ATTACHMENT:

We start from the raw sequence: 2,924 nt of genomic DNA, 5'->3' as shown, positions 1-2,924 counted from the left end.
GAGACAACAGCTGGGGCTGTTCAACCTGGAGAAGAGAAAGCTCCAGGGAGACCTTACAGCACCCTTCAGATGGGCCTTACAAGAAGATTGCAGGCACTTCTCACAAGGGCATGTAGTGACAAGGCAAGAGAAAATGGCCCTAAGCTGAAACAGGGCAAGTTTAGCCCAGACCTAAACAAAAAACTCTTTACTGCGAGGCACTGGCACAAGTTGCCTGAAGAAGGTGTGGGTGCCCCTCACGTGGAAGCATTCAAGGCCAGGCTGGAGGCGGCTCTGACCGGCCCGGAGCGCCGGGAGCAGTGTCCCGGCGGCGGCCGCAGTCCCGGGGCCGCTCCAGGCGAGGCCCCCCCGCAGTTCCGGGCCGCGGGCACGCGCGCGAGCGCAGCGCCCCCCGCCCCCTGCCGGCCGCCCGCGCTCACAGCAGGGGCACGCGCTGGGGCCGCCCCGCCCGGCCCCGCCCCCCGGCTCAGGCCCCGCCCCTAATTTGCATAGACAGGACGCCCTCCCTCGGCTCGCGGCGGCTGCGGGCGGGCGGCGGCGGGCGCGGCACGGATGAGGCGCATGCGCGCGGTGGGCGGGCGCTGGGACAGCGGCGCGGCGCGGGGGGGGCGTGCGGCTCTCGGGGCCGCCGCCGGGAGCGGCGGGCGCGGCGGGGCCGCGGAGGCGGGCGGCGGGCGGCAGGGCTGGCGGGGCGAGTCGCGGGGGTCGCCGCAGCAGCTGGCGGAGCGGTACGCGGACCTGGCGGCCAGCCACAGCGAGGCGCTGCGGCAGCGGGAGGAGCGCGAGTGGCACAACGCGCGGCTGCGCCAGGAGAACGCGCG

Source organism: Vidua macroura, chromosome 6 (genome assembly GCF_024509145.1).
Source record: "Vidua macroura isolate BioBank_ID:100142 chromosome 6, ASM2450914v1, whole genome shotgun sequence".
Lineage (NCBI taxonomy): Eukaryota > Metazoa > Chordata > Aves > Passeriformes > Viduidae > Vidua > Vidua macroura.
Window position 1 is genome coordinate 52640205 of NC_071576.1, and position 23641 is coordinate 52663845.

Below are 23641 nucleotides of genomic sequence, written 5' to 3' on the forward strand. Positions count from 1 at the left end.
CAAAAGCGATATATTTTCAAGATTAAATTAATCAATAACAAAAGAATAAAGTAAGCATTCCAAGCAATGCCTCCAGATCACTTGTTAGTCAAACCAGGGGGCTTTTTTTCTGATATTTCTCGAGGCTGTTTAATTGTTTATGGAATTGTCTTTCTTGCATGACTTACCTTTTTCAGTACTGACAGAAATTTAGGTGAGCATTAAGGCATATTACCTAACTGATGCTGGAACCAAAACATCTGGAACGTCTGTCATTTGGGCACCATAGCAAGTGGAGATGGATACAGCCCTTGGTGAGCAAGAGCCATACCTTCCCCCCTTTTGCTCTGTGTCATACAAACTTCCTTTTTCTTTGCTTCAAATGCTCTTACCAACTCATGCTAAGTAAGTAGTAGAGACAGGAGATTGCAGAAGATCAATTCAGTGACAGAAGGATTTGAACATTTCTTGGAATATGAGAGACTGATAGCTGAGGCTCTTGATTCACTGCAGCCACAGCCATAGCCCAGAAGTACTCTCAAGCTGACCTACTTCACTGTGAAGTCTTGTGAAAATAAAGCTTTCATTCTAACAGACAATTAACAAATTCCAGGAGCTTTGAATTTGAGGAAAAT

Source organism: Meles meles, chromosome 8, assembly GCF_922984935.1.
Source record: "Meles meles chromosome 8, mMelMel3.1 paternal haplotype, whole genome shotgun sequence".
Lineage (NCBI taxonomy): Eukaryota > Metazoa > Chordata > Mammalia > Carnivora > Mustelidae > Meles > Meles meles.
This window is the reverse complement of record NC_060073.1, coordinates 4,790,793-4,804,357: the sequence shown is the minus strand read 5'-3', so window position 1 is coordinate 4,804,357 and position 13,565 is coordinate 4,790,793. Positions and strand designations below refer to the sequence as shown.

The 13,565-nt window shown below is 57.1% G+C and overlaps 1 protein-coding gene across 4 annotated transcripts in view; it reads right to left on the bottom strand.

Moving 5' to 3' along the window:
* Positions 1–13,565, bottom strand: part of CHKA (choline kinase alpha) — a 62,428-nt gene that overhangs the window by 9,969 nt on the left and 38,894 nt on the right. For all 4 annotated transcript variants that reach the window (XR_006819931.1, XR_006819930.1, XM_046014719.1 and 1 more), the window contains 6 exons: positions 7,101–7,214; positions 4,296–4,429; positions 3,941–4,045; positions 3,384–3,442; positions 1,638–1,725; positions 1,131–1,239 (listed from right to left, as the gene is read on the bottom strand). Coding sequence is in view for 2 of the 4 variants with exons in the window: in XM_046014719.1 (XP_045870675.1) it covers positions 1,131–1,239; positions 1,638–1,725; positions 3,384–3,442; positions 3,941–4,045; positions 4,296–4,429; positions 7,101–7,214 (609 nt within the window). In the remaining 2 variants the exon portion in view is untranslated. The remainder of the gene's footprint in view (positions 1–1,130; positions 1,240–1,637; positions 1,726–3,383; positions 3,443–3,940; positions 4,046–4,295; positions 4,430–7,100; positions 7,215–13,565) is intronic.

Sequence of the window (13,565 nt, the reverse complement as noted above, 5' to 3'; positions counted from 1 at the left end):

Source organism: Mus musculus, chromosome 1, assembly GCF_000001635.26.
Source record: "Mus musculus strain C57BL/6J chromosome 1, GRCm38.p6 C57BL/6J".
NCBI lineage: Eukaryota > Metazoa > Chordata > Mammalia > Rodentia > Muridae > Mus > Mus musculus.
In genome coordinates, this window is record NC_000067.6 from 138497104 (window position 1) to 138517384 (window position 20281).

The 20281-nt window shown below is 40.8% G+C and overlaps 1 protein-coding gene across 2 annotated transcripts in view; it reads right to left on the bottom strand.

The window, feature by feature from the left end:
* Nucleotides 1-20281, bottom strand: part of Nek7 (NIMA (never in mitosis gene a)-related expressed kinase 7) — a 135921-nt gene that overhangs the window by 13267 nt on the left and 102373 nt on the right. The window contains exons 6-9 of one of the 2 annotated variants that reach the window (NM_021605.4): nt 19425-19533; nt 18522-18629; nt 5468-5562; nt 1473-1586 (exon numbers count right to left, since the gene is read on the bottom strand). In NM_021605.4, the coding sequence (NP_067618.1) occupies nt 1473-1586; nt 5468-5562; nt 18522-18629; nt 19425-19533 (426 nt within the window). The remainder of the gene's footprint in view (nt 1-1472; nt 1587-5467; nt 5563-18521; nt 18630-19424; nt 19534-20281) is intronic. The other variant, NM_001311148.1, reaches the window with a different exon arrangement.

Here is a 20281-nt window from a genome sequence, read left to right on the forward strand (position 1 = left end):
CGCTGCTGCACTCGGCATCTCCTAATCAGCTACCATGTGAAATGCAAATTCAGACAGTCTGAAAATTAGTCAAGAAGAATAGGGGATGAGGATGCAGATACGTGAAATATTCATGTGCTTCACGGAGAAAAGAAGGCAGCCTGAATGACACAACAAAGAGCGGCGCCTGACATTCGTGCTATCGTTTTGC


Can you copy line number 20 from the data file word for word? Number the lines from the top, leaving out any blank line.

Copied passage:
In genome coordinates, this window is record NC_000067.6 from 138497104 (window position 1) to 138517384 (window position 20281).